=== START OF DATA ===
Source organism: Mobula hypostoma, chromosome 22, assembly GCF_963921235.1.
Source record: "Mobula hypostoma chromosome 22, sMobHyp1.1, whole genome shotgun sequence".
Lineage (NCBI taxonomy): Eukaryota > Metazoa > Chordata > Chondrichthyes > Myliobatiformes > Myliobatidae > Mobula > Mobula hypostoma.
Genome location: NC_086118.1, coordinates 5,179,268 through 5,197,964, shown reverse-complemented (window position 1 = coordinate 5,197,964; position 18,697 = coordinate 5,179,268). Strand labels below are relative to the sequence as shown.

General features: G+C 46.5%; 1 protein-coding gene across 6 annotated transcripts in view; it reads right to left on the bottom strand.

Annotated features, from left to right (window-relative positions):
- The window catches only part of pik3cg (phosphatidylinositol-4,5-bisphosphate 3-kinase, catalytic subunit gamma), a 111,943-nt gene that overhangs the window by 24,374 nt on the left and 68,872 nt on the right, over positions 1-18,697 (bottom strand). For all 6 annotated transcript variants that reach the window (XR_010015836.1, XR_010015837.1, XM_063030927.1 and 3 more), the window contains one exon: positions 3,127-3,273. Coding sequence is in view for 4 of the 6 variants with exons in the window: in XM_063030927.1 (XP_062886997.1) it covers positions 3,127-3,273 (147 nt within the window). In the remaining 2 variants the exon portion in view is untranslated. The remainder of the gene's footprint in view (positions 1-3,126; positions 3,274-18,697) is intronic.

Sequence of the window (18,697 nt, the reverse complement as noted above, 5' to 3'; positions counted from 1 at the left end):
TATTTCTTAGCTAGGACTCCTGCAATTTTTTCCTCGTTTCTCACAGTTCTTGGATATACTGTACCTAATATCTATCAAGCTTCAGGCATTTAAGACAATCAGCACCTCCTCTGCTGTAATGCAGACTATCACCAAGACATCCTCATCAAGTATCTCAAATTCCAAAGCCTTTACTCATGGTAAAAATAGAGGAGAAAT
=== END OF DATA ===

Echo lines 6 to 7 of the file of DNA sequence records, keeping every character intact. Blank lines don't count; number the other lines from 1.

Annotated features, from left to right (window-relative positions):
- The window catches only part of pik3cg (phosphatidylinositol-4,5-bisphosphate 3-kinase, catalytic subunit gamma), a 111,943-nt gene that overhangs the window by 24,374 nt on the left and 68,872 nt on the right, over positions 1-18,697 (bottom strand). For all 6 annotated transcript variants that reach the window (XR_010015836.1, XR_010015837.1, XM_063030927.1 and 3 more), the window contains one exon: positions 3,127-3,273. Coding sequence is in view for 4 of the 6 variants with exons in the window: in XM_063030927.1 (XP_062886997.1) it covers positions 3,127-3,273 (147 nt within the window). In the remaining 2 variants the exon portion in view is untranslated. The remainder of the gene's footprint in view (positions 1-3,126; positions 3,274-18,697) is intronic.